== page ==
Less than 1% of the audience calls a talk show. As a radio personality why would you pander to that 1% and ignore the other 99%?
Here’s some radio talk host coaching 101 for free.
There are three ways to do a talk show and only one is correct.
Caller Driven (wrong). This is where a host depends on the calls to be interesting, because the host generally isn’t very interesting, knowledgable or entertaining. Great topics abound like, “What color Trump hat would look best on me? White or red?” “Ooooooo. Red. The color of a firetruck.”
Guest Driven (wrong). This is where a host depends on guests to make his show interesting, because the host generally isn’t very interesting, knowledgable or entertaining. Hour after hour boring book authors populate the show. Think Larry King here. And before you say it, have you ever heard or seen Larry King without a guest? Thought so.
Personality Driven (correct). This is what you must strive to be as a radio talk host! Listeners are listening because of you! You’re entertaining. Interesting. Compelling. Originating information. You’re a companion. You’re the daily water cooler talk. You speak for them and you’re their advocate. You’re Limbaugh (when he was younger, irreverent, entertaining and not a pissed off 65-year old man). You’re Howard Stern (He’s still great and not that much younger than Limbaugh. He’s 62). You’re Josh Innes from WIP-FM. Outspoken. Irreverent. He speaks with and for young men and the sports fans of Philadelphia. Being a personality takes hard work. You’re unique and most importantly you can’t be duplicated, which is the definition of job security.
If you’re a radio talk host, stop looking at those blinking on hold lights and be what you’re paid to do. Be a personality!
I always said to my talk radio hosts, I don’t care what your opinion is, but you better have one and be able to express it compellingly.
Be a personality. You nailed it again Darryl.
Mr. Parks – I listened to you on Saturdays because you sounded like you reflected my “mindset.” This made it easy to just listen comfortably, punctuate by humor and insightful (informative) observations. In fact, I dare say you said a few things that made me wish I “had” your mindset, not just a reflection. The problem is I am but one, loyal but just one. The radio host has to have a “mindset” that reflects a particular listening audience. Program managers are in pursuit of numbers, not just one. Ratings and revenue, I even remember.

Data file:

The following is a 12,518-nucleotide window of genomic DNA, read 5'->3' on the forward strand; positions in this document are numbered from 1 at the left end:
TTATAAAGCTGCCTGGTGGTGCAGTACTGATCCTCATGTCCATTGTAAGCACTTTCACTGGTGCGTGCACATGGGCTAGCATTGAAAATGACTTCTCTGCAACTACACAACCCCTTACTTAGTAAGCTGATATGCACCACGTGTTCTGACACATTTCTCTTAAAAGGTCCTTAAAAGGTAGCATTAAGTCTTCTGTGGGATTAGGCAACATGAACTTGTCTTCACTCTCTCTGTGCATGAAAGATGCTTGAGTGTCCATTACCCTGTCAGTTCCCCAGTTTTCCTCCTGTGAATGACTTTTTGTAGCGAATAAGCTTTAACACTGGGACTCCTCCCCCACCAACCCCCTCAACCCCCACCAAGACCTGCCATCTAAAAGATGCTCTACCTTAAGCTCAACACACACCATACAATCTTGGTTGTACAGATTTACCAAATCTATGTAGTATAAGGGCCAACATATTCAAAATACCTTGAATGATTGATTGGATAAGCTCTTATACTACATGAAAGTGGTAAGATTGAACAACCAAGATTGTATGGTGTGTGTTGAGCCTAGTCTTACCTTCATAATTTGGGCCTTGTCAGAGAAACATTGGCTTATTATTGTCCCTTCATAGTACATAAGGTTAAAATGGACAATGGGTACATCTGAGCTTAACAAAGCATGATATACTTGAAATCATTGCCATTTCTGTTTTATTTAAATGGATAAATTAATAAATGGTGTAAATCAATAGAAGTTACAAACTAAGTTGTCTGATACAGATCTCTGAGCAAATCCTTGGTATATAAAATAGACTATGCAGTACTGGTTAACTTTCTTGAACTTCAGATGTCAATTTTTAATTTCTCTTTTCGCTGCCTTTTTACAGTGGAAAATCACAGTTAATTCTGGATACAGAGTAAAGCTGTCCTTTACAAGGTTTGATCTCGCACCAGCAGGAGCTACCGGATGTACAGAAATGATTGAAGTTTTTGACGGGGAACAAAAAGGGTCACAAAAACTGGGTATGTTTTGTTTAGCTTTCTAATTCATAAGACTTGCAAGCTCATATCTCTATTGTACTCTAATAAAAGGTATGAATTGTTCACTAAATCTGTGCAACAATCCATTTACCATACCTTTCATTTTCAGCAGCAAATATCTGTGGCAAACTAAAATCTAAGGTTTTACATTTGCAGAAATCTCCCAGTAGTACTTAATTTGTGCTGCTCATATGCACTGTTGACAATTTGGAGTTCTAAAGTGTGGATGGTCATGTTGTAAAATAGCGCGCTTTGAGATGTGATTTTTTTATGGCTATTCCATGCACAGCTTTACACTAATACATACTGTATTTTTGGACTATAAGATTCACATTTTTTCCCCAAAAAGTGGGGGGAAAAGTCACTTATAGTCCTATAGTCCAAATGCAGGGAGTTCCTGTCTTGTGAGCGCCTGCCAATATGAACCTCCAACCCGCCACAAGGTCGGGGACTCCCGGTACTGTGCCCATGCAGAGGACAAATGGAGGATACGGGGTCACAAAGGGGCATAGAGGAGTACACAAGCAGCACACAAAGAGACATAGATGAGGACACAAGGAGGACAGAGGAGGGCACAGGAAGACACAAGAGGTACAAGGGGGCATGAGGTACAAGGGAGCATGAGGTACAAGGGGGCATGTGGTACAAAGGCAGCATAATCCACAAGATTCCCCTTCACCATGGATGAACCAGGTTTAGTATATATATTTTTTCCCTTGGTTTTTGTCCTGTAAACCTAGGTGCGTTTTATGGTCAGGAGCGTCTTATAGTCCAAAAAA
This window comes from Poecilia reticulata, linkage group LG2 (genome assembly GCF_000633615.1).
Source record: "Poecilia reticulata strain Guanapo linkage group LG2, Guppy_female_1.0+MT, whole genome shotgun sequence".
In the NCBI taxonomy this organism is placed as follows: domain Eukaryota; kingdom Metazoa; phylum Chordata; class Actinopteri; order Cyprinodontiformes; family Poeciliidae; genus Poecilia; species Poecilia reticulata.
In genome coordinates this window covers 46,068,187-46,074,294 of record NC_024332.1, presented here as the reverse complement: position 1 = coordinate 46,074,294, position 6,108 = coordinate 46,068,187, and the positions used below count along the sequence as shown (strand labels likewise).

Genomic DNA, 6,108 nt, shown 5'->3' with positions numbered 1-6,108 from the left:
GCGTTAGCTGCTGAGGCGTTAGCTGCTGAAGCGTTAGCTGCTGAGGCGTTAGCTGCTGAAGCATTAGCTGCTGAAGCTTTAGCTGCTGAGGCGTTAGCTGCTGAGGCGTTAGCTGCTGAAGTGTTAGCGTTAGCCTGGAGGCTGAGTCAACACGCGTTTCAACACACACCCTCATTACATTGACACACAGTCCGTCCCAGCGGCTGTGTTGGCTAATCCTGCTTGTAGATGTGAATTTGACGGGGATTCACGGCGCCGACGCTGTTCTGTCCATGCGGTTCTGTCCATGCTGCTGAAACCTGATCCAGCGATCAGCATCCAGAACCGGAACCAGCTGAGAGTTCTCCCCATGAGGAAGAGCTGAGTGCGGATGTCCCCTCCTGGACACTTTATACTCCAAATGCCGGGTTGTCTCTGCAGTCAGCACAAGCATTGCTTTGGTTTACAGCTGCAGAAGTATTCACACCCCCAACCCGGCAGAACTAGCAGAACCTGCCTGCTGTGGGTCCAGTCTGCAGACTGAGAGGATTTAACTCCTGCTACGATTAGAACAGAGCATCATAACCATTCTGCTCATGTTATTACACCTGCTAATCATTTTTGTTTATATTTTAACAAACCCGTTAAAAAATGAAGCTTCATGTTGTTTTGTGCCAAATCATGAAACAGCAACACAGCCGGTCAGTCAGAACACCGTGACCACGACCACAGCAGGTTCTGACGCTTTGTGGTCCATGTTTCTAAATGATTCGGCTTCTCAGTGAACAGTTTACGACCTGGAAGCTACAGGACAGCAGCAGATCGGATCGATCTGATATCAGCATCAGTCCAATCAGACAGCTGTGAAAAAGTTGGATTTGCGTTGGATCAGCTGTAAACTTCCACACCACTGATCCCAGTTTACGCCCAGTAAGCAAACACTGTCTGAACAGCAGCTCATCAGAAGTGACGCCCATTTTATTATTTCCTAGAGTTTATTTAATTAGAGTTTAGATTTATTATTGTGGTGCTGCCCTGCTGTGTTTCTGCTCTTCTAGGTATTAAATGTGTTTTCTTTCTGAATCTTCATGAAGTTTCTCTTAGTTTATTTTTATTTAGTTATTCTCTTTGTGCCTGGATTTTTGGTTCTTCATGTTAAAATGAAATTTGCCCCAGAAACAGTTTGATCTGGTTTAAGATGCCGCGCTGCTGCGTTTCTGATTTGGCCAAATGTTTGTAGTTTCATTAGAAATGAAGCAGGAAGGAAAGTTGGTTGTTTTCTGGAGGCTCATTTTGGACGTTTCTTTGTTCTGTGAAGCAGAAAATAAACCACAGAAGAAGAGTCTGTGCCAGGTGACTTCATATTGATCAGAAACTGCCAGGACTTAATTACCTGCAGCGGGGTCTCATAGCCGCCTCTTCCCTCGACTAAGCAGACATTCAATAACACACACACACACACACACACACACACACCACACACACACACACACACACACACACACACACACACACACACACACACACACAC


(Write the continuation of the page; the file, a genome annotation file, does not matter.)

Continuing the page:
As an example, Brian Thomas is an “advocacy” radio host. Supports first responders, military veterans, rule of law, and libertarianism. This is my mindset also. I listen loyally. No disrespect intended but Sloan (cynical sarcasm ), Allen (trolling for clients), McConnell (self-absorbed), Cunningham (Springer want to be) are NOT my mindset. I guess they all have unique personalities and are compelling to some. For them, I am minus one. Personality is fleeting. Comfort is lasting. For me, Limbaugh is comfortable. There are others. What about someone like Jim Lababara?
You haven’t got McConnell quite right. Self-absorbed, sure, but that “self” is so low key boring, who would notice?
And McConnell IS an advocacy host, just like Thomas. You just didn’t notice because he advocates approximately the status quo as if the ‘center’ is the best of all possible worlds, or it wouldn’t be the center. I mean the guy actually said many times Congresspeople aren’t paid enough and term limits would remove too much talent before it could do
enough good (which to him is to maintain the centrist status quo.)
Cunningham? He was for the Iraq War before he was against it before he apologized for cheerleading it before he
apologized for apologizing for cheerleading it. Now, THAT’s a personality befitting a Springer trash TV show.